Customer Service | Help | FAQ | PEP-Easy | Report a Data Error | About
:
Login
Tip: To quickly return from a journal’s Table of Contents to the Table of Volumes…

PEP-Web Tip of the Day

You can return with one click from a journal’s Table of Contents (TOC) to the Table of Volumes simply by clicking on “Volume n” at the top of the TOC (where n is the volume number).

For the complete list of tips, see PEP-Web Tips on the PEP-Web support page.

Brody, S. (1961). Some Aspects of Transference Resistance in Prepuberty. Psychoanal. St. Child, 16:251-274.

(1961). Psychoanalytic Study of the Child, 16:251-274

Some Aspects of Transference Resistance in Prepuberty

Sylvia Brody, Ph.D.

From a theoretical standpoint, major resistances in analysis should be explainable for the child in the same way that they are for the adult. It is true that those resistances that stem from the analytic position and from the compulsion to repeat are alike for both child and adult; yet to dwell on these major similarities is to blur certain vital distinctions between resistances that are integral to different states of maturity, to childhood and adulthood. For even among those resistances that are alike for both child and adult, there are special qualities in the resistances of children that arise from their very childishness, and which demand special technical measures and theoretical considerations. It is with the latter problems that I shall deal in this paper.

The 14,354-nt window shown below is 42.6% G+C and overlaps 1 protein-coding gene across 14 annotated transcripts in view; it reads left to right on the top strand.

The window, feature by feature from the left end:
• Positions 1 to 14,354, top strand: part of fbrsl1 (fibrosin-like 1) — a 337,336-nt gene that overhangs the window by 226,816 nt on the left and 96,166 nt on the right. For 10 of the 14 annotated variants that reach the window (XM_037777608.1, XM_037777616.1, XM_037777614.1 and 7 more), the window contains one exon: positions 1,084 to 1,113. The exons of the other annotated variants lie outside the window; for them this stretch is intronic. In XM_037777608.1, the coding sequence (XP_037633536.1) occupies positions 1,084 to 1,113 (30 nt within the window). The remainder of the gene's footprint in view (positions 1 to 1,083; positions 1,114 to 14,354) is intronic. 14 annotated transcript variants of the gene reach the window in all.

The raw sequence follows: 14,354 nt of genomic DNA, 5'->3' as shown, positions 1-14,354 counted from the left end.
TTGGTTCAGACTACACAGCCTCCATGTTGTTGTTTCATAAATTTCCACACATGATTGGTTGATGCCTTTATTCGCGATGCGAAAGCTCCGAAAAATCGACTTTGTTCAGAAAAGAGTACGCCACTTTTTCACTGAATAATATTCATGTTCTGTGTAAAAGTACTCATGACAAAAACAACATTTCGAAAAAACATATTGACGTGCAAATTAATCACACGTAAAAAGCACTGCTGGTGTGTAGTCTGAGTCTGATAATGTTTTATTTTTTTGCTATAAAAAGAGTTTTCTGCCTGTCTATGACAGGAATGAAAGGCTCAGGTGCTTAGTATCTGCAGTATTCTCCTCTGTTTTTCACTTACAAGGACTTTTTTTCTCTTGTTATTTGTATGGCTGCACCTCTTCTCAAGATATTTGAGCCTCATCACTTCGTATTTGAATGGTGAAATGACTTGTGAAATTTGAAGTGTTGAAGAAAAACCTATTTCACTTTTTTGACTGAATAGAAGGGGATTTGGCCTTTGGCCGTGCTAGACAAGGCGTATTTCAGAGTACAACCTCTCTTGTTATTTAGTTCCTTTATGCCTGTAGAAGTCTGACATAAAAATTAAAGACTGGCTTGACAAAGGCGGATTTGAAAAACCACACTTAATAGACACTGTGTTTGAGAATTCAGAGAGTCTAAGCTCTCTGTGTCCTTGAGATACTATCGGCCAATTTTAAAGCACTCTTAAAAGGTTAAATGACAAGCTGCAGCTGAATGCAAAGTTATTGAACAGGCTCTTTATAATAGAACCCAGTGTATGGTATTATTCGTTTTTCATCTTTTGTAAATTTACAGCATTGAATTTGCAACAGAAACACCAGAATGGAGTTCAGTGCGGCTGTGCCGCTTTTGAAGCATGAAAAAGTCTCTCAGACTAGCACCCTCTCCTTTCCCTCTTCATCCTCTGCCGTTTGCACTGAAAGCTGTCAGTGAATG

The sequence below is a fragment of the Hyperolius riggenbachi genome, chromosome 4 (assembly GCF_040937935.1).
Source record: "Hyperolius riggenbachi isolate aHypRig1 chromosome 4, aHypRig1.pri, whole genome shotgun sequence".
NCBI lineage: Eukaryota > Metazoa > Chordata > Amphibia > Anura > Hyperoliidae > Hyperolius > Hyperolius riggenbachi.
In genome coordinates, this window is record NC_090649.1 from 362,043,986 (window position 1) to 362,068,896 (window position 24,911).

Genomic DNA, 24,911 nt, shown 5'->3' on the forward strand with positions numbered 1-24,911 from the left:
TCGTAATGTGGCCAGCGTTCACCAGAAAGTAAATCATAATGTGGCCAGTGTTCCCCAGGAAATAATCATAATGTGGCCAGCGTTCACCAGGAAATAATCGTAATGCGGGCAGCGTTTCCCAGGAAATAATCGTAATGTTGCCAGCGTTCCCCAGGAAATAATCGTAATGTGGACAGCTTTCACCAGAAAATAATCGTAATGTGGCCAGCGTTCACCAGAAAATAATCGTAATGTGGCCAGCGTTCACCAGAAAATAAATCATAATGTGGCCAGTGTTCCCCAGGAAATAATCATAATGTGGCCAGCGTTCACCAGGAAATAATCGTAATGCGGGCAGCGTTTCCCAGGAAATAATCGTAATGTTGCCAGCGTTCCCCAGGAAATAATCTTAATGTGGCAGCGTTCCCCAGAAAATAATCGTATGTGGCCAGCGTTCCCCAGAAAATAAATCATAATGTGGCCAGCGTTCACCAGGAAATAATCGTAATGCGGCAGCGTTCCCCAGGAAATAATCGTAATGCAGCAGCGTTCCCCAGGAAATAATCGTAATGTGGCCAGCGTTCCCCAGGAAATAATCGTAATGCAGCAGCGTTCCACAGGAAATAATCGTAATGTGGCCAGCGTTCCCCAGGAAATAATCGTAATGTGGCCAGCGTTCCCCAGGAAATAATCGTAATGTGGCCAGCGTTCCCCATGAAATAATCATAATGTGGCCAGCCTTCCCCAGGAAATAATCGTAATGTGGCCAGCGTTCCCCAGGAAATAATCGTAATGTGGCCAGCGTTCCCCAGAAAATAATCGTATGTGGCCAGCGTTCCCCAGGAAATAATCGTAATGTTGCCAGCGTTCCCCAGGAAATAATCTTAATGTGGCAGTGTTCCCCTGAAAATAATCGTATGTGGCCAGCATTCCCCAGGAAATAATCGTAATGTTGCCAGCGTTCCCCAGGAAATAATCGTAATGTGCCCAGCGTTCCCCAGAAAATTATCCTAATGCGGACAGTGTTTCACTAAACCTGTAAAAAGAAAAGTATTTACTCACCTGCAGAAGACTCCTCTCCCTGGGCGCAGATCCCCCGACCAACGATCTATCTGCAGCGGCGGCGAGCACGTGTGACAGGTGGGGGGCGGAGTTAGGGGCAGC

The child consciously assumes a right to withhold information, to deny conflict, and to invite the analyst to act out with him; and it is usual for him to respond to interpretive remarks with deliberate plans to speak, hear, and see nothing in the analytic setting. These childlike and phase-specific resistances present technically difficult but relatively minor problems. The major problems, as is known, come from the child's uneven mastery of instinctual drive derivatives, uneven maturity of ego functions, and not yet moderated superego demands (Bornstein, 1945); (A. Freud, 1926). And dominating the child's entire behavior, there is his narcissism: often it appears as if the child perceives a relationship between conflict and character, and feels obliged to defend rather than to permit analysis of his defenses.

[This is a summary or excerpt from the full text of the book or article. The full text of the document is available to subscribers.]

Copyright © 2020, Psychoanalytic Electronic Publishing, ISSN 2472-6982 Customer Service | Help | FAQ | Download PEP Bibliography | Report a Data Error | About

WARNING! This text is printed for personal use. It is copyright to the journal in which it originally appeared. It is illegal to redistribute it in any form.